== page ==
A report analysing the vibrancy and diversity of the UK’s creative industries – music, film, television, advertising, the arts, and publishing – and the digital and telecommunications infrastructure that underpins it, has been welcomed by a range of industry players.
The report – written by Enders Analysis and Bain & Company, the global business consultancy – was launched at Creative UK, an event organised by Enders Analysis and held at the BT Centre.
Among the findings:
Ed Vaizey, Minister for Culture, Communications and Creative Industries, introduced the event by emphasising the key role of the sector in the UK economy. It accounts for 5.2 per cent of gross value added and 1.7 million jobs (directly), growing faster than the economy as a whole since 2010.
Claire Enders, founder and CEO of Enders Analysis, pointed to the UK’s rapid rate of business creation in recent years as a source of optimism, a testament to the UK’s tradition of entrepreneurship, and to the new opportunities of the digital age. Record levels of e-commerce in the UK are driving the digital transformation of retailing, advertising and media consumption. The UK leads Europe in the availability and adoption of ‘superfast’ broadband.
Dame Gail Rebuck, Chair of Penguin Random House UK, spoke of the talent of UK publishers in delivering wonderful stories to entertain, inspire and change people’s lives. This talent made the UK consumer book market worth £5 billion in 2012 and a major contributor of source material to the other creative industries. Ebooks are expanding consumer choice but for publishing and storytelling to continue to thrive, it is important that the Government continues to protect the value of copyright and invest in literacy.
Alex Mahon, CEO of Shine Group, said that British television is watched and loved around the world and that increased choice has seen the audience flock to quality. Britain is the number one exporter of television formats in the world – it is 13 times better than the US when adjusted for scale – and now the headquarters of six of the 10 largest global production groups. This great British story is enabled by a unique and complex eco-system of creative, public and private sectors, the safeguarding and maintenance of which is essential.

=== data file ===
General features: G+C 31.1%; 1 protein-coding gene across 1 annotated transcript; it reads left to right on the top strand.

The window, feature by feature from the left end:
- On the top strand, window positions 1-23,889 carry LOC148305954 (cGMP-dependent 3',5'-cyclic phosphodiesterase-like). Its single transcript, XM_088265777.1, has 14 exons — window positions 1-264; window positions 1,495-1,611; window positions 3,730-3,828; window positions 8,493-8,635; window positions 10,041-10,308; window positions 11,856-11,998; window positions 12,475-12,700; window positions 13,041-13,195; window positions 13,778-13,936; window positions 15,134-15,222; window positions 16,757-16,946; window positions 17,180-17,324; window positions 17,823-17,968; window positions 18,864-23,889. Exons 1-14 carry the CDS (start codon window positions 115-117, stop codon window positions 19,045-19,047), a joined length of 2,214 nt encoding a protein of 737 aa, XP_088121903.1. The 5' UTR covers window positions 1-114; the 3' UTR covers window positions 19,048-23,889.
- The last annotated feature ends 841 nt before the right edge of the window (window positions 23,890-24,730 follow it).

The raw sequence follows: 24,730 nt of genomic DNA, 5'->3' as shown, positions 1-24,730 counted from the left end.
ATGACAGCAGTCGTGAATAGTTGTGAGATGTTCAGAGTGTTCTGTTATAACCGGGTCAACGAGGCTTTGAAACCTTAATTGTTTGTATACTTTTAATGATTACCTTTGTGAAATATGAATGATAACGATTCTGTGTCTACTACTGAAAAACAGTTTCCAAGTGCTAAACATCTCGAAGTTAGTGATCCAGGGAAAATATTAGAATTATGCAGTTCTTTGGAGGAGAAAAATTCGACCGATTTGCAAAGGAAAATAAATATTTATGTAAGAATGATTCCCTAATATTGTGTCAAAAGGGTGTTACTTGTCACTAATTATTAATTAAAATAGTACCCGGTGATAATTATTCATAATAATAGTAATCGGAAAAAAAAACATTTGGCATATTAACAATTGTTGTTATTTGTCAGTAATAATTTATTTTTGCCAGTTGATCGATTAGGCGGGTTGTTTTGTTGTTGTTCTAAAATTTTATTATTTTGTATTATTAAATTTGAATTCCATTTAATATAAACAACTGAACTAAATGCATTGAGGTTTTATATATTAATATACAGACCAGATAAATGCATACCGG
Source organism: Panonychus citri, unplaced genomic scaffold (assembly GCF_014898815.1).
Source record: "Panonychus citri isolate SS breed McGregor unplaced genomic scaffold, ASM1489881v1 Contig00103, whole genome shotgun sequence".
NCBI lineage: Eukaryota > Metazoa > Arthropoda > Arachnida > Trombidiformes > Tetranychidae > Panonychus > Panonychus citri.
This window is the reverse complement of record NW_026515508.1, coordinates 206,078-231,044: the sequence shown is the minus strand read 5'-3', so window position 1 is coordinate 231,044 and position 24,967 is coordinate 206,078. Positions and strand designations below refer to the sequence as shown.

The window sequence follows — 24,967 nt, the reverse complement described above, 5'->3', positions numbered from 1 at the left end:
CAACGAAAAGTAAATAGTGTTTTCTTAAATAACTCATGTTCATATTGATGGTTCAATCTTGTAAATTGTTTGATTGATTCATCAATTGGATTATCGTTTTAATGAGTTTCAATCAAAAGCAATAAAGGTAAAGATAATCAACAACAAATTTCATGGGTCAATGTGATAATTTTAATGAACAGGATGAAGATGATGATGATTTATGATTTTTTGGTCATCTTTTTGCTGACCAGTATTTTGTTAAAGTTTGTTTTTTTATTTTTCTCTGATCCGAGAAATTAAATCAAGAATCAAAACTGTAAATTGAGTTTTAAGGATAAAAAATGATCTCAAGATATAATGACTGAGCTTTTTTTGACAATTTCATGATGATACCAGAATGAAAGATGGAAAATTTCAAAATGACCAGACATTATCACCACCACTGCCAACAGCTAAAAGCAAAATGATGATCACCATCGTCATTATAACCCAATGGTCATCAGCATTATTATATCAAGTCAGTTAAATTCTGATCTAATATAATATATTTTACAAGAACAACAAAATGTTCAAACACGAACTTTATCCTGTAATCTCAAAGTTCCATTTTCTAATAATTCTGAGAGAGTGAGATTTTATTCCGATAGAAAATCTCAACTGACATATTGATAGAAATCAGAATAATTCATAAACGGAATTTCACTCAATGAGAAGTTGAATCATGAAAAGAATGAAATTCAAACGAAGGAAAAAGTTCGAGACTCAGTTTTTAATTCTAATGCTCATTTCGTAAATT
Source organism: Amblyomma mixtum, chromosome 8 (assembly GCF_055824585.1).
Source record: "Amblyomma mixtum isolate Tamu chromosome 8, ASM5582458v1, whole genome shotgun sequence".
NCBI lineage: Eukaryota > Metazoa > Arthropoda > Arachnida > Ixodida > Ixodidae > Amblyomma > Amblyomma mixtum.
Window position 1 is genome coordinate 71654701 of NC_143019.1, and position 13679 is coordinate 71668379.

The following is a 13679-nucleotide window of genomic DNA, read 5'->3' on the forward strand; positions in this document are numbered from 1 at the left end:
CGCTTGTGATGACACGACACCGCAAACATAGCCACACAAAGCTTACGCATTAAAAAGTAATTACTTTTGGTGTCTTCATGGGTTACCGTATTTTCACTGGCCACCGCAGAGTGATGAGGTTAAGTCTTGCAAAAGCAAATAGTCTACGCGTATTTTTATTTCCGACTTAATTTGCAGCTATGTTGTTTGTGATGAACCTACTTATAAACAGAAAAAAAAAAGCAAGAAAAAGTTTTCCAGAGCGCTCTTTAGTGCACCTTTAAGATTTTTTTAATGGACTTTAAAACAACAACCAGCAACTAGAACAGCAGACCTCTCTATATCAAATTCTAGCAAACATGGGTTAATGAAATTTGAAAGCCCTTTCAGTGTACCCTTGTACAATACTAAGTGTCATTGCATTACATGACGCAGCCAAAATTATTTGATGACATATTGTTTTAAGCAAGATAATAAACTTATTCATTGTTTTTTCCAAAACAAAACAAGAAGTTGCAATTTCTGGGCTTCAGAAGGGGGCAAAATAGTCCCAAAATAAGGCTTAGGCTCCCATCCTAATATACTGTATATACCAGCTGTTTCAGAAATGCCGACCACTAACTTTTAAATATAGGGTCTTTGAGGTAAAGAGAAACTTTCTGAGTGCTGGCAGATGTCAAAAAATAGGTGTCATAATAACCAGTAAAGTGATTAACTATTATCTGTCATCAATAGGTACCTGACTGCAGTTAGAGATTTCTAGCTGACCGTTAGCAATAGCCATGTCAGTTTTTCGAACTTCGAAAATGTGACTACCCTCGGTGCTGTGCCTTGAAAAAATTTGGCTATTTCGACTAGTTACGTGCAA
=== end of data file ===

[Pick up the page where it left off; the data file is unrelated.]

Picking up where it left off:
James Purnell, Director, Strategy and Digital at the BBC, focused on the vital role of the BBC in the UK’s creative economy. The corporation invests over £1 billion a year outside the BBC in the UK TV and radio sectors, and contributes to a competition for quality with ITV and others. The BBC also helps create markets in which others can thrive: its support of the Freeview platform brought multichannel TV to the mainstream, and the iPlayer encouraged home broadband use and online video viewing.
Josh Berger, President and Managing Director, Warner Bros. UK, Ireland and Spain, said it was time to reappraise the perception of the UK’s film industry and recognise it as a world-beating, global business. British cinema is enjoying a new golden age thanks in part to the significant inward investment, infrastructure and skills that the success of the Harry Potter franchise brought to the UK. British cinema is a significant economic driver and needs continued investment in talent and a robust legal framework if it is to continue to thrive.
Sir Martin Sorrell, founder and CEO of WPP, highlighted the pioneering nature of the UK’s advertising industry. The UK played a key role in shaping the modern communications business, developing the ‘science’ behind brand campaigns and setting the bar for creative excellence. The UK continues to be a magnet for talent and has produced many of today’s global leaders in digital and interactive marketing.
Sir Peter Bazalgette, Chair of Arts Council England, emphasised how arts and culture lie at the heart of the UK’s creative industries. Despite funding challenges, digital represents a great opportunity for the arts sector. He highlighted the Arts Council’s creative media policy aiming to deepen the supply of digital content.